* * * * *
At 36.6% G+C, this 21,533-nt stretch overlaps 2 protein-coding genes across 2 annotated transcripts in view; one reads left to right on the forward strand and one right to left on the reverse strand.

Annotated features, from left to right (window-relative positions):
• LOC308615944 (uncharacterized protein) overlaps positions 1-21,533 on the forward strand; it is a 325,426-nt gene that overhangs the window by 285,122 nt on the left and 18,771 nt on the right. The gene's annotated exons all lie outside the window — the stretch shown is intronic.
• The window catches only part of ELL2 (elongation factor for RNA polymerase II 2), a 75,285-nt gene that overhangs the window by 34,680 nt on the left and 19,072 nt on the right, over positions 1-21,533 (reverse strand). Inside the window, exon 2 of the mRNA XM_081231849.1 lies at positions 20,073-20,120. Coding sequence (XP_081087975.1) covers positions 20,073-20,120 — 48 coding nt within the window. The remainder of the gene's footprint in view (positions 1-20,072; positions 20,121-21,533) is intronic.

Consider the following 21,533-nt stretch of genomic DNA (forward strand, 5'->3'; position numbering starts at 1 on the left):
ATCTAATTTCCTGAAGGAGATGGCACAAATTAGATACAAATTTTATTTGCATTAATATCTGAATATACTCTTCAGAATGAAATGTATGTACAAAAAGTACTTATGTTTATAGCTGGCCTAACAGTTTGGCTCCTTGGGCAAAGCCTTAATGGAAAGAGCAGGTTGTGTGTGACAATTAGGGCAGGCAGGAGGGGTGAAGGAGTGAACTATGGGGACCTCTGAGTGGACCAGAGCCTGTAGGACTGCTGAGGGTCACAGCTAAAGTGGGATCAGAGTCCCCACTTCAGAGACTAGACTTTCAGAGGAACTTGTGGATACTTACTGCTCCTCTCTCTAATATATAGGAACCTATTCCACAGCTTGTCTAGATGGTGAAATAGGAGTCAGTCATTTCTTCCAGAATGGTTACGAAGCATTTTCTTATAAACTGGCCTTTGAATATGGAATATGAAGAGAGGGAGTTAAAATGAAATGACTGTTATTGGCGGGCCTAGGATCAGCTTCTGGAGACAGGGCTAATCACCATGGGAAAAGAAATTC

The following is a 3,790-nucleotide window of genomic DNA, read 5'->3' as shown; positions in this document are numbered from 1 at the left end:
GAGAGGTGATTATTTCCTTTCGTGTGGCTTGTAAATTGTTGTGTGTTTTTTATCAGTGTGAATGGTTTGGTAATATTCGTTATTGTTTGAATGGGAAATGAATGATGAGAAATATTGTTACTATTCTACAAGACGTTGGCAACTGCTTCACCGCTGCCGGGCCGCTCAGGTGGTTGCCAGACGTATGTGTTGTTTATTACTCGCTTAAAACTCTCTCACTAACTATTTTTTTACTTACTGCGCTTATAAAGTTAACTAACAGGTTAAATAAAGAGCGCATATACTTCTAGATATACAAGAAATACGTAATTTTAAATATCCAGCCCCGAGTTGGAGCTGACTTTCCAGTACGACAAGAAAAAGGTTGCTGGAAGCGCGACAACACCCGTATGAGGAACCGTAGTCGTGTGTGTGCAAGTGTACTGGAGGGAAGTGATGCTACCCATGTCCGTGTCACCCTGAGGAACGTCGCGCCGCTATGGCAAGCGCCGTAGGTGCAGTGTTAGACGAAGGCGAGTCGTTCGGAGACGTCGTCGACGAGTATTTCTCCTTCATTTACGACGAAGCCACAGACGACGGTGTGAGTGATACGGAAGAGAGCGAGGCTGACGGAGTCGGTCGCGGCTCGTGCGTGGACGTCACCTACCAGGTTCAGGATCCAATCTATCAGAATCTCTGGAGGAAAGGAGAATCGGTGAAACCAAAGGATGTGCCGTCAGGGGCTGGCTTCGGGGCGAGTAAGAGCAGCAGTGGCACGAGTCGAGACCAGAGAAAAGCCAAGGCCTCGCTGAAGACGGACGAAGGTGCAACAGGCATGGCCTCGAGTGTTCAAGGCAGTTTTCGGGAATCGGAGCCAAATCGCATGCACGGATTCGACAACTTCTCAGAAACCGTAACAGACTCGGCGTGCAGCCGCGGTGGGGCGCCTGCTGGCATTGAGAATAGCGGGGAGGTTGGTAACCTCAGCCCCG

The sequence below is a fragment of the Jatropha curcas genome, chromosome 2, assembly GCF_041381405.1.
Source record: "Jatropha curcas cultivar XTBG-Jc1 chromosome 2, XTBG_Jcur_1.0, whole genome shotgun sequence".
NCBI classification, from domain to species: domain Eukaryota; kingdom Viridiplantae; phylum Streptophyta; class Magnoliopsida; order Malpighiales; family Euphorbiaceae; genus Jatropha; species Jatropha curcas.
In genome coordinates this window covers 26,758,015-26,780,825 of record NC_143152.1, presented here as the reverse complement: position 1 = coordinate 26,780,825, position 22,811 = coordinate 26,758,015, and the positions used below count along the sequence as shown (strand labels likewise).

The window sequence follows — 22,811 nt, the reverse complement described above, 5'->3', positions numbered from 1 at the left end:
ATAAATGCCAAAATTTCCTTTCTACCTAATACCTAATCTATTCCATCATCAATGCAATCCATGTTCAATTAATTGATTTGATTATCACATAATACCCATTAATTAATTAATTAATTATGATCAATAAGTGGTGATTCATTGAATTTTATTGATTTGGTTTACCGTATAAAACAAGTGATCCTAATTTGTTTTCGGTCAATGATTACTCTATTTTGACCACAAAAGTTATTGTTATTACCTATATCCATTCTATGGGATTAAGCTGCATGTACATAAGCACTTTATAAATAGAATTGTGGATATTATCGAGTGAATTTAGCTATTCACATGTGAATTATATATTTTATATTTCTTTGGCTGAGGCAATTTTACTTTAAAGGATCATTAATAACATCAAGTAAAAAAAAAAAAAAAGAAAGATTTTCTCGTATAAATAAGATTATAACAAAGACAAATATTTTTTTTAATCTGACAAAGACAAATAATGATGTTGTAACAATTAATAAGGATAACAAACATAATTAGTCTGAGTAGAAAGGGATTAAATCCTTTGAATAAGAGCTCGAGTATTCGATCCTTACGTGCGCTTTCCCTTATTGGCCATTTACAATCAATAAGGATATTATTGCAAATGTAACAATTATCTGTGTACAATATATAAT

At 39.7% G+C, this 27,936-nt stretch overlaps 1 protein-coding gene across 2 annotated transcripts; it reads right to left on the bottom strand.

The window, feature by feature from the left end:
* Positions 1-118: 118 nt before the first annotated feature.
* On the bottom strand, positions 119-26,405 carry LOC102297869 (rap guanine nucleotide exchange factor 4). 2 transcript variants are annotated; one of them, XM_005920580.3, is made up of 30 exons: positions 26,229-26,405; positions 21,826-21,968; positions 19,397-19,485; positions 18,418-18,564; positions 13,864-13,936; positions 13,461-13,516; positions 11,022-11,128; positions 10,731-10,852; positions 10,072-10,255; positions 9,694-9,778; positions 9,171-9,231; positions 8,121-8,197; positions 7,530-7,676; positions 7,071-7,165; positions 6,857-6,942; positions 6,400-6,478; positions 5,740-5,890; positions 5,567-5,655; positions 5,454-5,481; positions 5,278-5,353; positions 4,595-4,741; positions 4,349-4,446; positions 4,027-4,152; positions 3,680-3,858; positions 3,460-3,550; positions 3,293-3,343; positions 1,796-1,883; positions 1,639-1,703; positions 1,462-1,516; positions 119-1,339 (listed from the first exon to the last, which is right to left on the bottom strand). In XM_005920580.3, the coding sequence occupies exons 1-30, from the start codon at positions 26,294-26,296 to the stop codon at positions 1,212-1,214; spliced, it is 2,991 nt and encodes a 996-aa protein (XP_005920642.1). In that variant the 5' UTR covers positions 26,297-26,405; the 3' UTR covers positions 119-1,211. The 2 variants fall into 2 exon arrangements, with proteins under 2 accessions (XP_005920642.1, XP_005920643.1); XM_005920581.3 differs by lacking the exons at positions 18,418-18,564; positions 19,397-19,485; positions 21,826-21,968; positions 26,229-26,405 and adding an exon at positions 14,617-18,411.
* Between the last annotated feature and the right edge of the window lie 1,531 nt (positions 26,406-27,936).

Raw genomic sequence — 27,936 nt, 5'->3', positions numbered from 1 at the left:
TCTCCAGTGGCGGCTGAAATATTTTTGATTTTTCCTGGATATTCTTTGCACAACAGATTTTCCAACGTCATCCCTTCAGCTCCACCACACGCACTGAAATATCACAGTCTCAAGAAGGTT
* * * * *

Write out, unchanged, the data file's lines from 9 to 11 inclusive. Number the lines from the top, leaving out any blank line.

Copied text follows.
The sequence below is a fragment of the Jatropha curcas genome, chromosome 2, assembly GCF_041381405.1.
Source record: "Jatropha curcas cultivar XTBG-Jc1 chromosome 2, XTBG_Jcur_1.0, whole genome shotgun sequence".
NCBI classification, from domain to species: domain Eukaryota; kingdom Viridiplantae; phylum Streptophyta; class Magnoliopsida; order Malpighiales; family Euphorbiaceae; genus Jatropha; species Jatropha curcas.